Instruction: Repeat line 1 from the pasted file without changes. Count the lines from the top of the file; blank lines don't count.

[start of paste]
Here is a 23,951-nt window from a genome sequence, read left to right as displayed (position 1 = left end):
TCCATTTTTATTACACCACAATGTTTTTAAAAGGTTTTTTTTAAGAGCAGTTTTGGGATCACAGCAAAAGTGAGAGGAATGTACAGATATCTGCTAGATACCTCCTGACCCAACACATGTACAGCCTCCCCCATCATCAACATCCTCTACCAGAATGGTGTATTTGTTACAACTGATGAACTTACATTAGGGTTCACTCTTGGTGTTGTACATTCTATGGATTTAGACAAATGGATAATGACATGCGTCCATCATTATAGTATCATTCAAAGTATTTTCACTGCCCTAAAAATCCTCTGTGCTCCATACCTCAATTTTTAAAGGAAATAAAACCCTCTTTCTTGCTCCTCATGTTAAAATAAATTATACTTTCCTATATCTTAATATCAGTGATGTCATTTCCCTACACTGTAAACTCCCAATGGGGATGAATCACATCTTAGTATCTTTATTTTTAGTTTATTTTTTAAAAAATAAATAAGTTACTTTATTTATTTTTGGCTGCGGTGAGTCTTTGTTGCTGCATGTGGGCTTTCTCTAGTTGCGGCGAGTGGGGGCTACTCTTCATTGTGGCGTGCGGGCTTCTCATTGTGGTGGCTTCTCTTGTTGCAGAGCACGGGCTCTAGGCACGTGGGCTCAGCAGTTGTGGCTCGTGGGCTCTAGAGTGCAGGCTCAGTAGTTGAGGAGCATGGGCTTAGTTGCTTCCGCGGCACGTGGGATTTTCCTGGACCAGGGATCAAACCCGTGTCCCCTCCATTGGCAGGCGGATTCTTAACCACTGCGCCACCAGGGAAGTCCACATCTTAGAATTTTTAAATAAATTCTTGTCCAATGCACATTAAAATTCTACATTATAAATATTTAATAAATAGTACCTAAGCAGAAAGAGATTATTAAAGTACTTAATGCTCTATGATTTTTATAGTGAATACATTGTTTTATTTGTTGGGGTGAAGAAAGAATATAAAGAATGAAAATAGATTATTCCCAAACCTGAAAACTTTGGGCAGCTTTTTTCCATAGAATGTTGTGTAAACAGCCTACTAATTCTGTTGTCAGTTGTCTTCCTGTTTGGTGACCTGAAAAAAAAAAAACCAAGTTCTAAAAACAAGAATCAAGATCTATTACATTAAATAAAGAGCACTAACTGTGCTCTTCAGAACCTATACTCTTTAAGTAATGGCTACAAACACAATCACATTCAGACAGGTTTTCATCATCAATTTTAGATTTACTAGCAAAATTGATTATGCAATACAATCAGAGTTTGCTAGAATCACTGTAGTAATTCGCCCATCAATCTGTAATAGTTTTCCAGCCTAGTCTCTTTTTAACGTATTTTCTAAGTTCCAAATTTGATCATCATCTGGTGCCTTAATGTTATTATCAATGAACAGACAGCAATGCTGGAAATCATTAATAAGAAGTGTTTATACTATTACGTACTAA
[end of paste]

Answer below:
Here is a 23,951-nt window from a genome sequence, read left to right as displayed (position 1 = left end):